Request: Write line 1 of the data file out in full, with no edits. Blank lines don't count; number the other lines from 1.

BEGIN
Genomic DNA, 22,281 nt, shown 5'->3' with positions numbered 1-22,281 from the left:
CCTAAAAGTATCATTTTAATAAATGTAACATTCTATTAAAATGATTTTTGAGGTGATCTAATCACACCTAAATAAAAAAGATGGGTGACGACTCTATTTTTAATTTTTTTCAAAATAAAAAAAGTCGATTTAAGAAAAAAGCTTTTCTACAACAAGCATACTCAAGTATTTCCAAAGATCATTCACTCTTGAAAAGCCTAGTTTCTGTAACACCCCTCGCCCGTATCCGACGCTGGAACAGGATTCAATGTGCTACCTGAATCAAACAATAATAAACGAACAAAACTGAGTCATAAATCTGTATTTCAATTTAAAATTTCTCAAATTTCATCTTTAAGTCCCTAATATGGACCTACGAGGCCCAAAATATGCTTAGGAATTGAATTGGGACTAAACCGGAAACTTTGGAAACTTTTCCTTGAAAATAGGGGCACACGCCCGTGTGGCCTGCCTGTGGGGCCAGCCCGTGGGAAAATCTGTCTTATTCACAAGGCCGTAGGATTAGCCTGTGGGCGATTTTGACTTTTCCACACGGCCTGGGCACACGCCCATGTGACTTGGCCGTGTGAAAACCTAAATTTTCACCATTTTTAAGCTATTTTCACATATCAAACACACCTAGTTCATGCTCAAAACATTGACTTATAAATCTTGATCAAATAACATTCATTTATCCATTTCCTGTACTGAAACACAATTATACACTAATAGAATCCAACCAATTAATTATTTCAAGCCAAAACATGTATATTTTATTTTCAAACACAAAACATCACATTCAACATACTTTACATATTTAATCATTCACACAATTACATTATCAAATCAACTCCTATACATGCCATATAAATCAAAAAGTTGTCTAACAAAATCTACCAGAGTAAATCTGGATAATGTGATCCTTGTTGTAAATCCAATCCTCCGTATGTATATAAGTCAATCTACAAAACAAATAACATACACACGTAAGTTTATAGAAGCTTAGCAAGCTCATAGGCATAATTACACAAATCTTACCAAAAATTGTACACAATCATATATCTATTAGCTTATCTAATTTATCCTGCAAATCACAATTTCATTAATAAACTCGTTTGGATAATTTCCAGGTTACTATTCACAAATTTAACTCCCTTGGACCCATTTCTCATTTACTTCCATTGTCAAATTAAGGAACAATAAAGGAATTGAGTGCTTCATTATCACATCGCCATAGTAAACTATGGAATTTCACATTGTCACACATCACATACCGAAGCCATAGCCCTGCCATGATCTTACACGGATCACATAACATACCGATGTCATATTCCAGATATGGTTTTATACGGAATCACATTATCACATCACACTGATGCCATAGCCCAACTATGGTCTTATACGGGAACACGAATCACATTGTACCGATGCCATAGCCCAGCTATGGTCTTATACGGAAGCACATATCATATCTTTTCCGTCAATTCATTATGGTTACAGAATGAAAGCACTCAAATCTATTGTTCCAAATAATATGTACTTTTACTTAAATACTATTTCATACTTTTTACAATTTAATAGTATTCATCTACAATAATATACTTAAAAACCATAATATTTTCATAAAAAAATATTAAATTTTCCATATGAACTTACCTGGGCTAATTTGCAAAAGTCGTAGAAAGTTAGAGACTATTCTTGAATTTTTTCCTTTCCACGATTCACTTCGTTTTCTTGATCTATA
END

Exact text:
Genomic DNA, 22,281 nt, shown 5'->3' with positions numbered 1-22,281 from the left: